“Congratulations to the team at the Caribbean Integration Community Development Corporation and the Boston Archdiocese Planning Office for Urban Affairs on reaching this milestone,” said Housing and Community Development Undersecretary Jennifer Maddox. “This partnership transformed an old car dealership into new affordable housing, leveraging major public transit investments the Commonwealth has made since Cote Ford closed. We are so proud to support projects where residents will have access to the assets of their neighborhood and the greater region with public transit.”
“Our partnership with CICD, a vibrant local community development organization, has allowed us to expand our portfolio to the diverse and growing community of Mattapan,” said Bill Grogan, President of the Planning Office for Urban Affairs. “The Cote Village Townhomes and Apartments offers a much-needed mix of affordable and workforce housing and retail space in a traditionally underserved community. We are grateful to the Commonwealth, the City, our funders, and supporters who have helped to make Cote Village possible.”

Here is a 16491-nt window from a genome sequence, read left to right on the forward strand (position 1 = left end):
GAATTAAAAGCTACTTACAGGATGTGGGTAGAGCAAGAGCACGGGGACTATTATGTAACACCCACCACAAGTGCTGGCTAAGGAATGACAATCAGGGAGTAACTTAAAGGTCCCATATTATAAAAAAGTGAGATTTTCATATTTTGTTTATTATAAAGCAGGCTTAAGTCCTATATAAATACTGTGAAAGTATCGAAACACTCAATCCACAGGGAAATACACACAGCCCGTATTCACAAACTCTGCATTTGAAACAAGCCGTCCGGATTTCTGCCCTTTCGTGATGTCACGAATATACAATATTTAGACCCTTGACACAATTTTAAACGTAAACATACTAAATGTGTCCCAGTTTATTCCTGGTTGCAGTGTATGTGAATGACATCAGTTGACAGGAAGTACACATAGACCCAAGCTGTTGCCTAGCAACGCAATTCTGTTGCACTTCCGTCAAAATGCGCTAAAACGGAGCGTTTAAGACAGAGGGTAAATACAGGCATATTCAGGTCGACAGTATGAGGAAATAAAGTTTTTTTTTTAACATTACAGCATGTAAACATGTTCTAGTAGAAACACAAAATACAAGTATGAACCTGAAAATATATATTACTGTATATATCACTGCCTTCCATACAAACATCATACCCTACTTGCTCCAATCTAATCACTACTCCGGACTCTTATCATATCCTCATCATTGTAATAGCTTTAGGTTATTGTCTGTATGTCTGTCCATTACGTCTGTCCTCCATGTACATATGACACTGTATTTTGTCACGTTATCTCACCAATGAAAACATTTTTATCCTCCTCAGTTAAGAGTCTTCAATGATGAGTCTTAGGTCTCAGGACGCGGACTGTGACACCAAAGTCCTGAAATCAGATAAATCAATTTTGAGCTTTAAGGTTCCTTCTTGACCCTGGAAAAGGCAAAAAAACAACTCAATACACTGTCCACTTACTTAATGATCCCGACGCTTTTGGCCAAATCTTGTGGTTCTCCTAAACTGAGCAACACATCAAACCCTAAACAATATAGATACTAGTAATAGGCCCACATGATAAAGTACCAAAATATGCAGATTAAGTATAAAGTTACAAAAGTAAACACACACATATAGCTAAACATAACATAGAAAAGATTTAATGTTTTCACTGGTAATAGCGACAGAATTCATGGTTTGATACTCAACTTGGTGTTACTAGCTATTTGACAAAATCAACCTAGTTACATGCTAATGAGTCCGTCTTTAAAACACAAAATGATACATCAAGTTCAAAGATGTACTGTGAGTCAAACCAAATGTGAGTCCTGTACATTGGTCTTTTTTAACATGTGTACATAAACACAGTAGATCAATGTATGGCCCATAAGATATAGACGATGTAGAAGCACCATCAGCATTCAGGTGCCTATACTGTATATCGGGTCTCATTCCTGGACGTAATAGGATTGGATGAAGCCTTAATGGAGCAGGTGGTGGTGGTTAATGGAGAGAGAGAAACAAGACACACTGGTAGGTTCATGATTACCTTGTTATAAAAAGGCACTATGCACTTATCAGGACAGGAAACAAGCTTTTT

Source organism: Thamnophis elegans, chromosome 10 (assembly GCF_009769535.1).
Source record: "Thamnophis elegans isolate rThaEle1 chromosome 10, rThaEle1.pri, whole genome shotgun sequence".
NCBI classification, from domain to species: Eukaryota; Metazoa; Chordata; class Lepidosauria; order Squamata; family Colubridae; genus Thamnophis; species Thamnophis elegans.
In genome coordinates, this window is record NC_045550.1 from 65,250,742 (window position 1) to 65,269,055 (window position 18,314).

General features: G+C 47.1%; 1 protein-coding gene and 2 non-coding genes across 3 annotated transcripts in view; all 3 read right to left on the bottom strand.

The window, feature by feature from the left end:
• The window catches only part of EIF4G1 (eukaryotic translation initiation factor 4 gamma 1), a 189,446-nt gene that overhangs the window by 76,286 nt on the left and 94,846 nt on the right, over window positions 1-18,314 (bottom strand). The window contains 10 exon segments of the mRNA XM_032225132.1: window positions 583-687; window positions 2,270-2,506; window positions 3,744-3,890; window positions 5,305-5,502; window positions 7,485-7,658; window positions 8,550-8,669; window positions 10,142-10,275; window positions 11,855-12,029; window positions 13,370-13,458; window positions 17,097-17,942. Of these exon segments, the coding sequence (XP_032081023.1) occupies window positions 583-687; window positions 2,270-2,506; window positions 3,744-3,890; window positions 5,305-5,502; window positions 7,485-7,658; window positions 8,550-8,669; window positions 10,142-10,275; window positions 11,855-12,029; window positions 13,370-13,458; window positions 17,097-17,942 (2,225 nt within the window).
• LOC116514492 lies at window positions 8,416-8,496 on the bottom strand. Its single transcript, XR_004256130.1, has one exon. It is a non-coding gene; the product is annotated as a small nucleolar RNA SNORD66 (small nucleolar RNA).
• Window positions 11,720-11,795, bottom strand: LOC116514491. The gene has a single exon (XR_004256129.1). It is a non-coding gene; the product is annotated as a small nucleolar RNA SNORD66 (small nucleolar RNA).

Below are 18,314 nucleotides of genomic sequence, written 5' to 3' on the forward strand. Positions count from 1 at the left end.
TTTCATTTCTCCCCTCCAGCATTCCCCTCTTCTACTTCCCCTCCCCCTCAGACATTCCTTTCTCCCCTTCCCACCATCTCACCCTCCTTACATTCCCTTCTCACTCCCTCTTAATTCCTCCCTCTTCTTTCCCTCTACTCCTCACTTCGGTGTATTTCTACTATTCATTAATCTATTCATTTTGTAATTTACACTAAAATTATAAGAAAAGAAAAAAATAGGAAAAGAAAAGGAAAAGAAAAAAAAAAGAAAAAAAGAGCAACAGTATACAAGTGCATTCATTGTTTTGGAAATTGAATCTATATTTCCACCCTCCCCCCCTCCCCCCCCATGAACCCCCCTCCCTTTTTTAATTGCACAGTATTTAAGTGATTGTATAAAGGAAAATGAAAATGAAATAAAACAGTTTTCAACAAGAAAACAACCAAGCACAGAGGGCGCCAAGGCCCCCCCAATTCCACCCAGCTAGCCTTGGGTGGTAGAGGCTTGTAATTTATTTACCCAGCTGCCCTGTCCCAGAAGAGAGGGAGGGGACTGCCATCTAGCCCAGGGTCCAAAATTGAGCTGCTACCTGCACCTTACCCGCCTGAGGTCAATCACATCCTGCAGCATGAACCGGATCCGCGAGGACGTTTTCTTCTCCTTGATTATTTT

"Cote Village is a perfect example of how community can be transformed when stakeholders come together to create positive, meaningful change,” said Donald Alexis, President of Caribbean Integration Community Development. “We are grateful to the City, State and private funders who believed in our vision and joined us to make this development possible. The revitalization of this section of Cummins Highway and the creation of transit-oriented affordable housing will have a profound impact on Mattapan for generations to come and enable working class people to commute to work without the burden of a car.”